Rescue crews used shovels and picks to dig bodies out of thick mud in Guatemala on Monday after Tropical Storm Agatha's torrential rain killed at least 113 people across Central America.
The first named storm of the 2010 Pacific hurricane season, Agatha slammed into Guatemala on Saturday, dumping more than 3 feet (one meter) of rain in the mountainous West of the country and in neighboring El Salvador, and sparking worries about damage to the coffee crop in both countries.
More than 50 people were still reported missing in Guatemala on Monday, and as the rain abated, exhausted rescue workers hauled away stones and tree trunks from crushed houses as they fought to reach the wounded.
"We just have shovels and picks. We don't have any machinery to dig," said firefighter Mario Cruz, who had been working almost non-stop since Friday night.
Other rescuers walked for several hours along muddy tracks to reach trapped villagers and pull them out of collapsed homes. "We had to walk with our equipment through the mountains, rescue people and then walk back again," said firefighter Rony Veliz. "It's been very hard."
More than 94,000 people have been evacuated as the storm buried homes under mud, swept away a highway bridge near Guatemala City and opened up sinkholes in the capital.
"I've lost everything but my two dogs," said a man sitting outside the ruins of his wooden house just outside Guatemala City. Another man said he saw his wife and two daughters swept away as they tried to cross a river to safety.
The head of the emergency services, Alejandro Maldonado, said at least 92 people had died in Guatemala, and another 54 people were missing. Nine people were killed in El Salvador and 12 in Honduras, including a woman who was electrocuted as she was helped from her flooded home.
"It's been difficult to reach people, but today we should be able to get to these isolated places," said David de Leon, a spokesman for Guatemala's emergency services.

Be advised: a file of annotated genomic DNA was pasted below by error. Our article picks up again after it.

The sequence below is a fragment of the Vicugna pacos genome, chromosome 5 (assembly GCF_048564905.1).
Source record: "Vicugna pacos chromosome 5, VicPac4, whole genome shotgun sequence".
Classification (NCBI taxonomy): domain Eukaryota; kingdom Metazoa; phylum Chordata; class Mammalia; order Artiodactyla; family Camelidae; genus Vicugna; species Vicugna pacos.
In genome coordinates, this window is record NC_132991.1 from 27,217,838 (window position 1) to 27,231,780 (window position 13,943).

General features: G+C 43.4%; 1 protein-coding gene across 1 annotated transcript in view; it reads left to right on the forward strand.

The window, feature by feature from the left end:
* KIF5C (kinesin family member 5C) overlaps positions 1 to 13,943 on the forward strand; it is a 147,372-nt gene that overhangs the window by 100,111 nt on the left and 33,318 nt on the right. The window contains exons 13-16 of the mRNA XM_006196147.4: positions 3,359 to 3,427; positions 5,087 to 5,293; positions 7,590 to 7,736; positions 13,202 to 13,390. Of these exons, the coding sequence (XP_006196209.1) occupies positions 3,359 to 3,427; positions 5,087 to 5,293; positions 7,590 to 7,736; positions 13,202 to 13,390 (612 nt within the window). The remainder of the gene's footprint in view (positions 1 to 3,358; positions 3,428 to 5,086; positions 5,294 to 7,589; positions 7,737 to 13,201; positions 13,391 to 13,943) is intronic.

Coffee pest feared
Agatha dissipated as it crossed Guatemala but emergency workers warned residents to expect heavy rain for several more days and said further mudslides were possible.
There was concern over the condition of the coffee crop in Guatemala, the region's biggest producer, and El Salvador, where the worst of the rain fell in the main coffee-growing area.
Some of Guatemala's coffee trees are at risk of a destructive fungus in the wake of Agatha but mudslides and collapsed bridges made it hard to immediately assess the damage, growers said.
Gerardo de Leon, commercial manager of a group of 120 farms around the country, said intense humidity was likely to damage some crops. "The humidity during and after the storm causes fungus in the plants. That's the problem," he told Reuters.
Central America is vulnerable to heavy rains due to its mountainous terrain, while poor communications in rural areas complicate rescue efforts. Last November's Hurricane Ida caused flooding and mudslides that killed at least 150 people as it moved through the region.
Guatemalan officials have warned the flooding from Agatha could be worsened by ash from Pacaya volcano blocking drains.
Last Thursday's eruption forced the closure of Guatemala City's international airport. The airport has reopened for aid flights but will remain closed to commercial flights until Tuesday, aviation officials said.
ReutersLast Mod: 31 Mayıs 2010, 21:07